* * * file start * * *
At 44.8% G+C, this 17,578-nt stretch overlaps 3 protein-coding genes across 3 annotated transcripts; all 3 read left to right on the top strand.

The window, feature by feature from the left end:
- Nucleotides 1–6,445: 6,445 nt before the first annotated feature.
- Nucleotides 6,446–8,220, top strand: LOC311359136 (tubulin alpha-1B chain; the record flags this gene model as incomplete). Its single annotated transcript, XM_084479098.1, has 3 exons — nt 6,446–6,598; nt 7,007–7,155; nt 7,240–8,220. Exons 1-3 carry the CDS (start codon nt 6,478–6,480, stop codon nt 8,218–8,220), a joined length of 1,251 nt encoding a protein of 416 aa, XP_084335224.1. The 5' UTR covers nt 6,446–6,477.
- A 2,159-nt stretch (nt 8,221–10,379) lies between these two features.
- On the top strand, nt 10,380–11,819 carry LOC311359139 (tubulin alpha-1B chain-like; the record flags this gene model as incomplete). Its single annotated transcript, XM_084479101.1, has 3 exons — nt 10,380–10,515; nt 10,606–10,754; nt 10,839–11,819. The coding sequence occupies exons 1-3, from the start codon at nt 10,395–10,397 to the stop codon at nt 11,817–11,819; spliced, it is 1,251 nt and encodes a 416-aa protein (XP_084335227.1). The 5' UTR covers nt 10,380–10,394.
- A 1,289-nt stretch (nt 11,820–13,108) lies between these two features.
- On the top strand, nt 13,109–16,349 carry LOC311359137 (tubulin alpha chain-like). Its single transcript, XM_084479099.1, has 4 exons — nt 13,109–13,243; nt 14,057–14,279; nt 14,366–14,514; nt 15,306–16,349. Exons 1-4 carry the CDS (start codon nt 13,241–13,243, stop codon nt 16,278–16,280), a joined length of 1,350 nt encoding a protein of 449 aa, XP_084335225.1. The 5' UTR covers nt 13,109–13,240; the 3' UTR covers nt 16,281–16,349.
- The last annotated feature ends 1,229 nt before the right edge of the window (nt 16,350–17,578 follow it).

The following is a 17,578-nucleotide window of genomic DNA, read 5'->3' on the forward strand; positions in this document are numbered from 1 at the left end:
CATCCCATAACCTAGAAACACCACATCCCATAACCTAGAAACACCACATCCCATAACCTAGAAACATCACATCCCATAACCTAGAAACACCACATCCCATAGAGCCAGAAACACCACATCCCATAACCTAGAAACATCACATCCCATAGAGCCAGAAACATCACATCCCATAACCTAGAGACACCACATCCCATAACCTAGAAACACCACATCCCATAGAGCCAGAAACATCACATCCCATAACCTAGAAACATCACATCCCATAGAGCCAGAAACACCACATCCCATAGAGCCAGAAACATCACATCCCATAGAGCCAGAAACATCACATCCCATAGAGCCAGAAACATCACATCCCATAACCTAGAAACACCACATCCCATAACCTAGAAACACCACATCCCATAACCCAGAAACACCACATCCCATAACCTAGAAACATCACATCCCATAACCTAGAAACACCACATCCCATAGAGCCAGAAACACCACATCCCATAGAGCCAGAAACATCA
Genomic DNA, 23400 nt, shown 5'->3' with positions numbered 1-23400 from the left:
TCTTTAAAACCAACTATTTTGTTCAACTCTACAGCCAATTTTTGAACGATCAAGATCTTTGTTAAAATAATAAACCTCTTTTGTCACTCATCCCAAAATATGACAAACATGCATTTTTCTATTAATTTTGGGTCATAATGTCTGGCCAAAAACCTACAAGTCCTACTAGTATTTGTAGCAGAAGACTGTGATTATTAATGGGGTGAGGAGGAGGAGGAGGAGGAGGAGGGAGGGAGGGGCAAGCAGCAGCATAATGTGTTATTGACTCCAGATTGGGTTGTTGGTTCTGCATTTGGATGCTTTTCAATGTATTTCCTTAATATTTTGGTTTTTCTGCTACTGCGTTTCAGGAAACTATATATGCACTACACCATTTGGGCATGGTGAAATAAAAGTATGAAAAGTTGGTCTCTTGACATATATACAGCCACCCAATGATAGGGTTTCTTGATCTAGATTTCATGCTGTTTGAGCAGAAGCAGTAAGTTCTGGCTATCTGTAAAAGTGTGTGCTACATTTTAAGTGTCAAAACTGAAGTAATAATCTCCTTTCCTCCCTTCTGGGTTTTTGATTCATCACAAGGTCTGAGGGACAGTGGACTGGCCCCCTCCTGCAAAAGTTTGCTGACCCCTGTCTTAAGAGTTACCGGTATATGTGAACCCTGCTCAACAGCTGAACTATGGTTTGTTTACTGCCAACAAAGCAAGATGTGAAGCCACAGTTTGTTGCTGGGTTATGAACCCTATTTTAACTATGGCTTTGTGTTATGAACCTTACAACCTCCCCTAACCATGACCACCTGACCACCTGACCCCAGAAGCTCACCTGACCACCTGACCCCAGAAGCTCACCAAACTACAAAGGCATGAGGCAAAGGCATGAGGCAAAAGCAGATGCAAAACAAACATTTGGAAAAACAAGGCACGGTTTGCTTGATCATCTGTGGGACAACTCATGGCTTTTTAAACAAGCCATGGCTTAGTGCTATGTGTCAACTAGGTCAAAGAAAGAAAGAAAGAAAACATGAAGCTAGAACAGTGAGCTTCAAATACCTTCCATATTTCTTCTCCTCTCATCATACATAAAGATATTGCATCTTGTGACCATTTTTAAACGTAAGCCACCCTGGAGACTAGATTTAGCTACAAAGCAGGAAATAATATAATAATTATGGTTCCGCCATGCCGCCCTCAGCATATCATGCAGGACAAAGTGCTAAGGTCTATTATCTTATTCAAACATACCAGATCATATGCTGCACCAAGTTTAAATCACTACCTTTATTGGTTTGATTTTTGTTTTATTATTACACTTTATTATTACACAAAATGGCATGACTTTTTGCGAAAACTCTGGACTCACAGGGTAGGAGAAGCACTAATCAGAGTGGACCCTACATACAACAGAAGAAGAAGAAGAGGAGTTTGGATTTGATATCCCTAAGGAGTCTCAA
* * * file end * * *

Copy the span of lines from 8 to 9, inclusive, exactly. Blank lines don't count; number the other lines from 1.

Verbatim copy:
- On the top strand, nt 13,109–16,349 carry LOC311359137 (tubulin alpha chain-like). Its single transcript, XM_084479099.1, has 4 exons — nt 13,109–13,243; nt 14,057–14,279; nt 14,366–14,514; nt 15,306–16,349. Exons 1-4 carry the CDS (start codon nt 13,241–13,243, stop codon nt 16,278–16,280), a joined length of 1,350 nt encoding a protein of 449 aa, XP_084335225.1. The 5' UTR covers nt 13,109–13,240; the 3' UTR covers nt 16,281–16,349.
- The last annotated feature ends 1,229 nt before the right edge of the window (nt 16,350–17,578 follow it).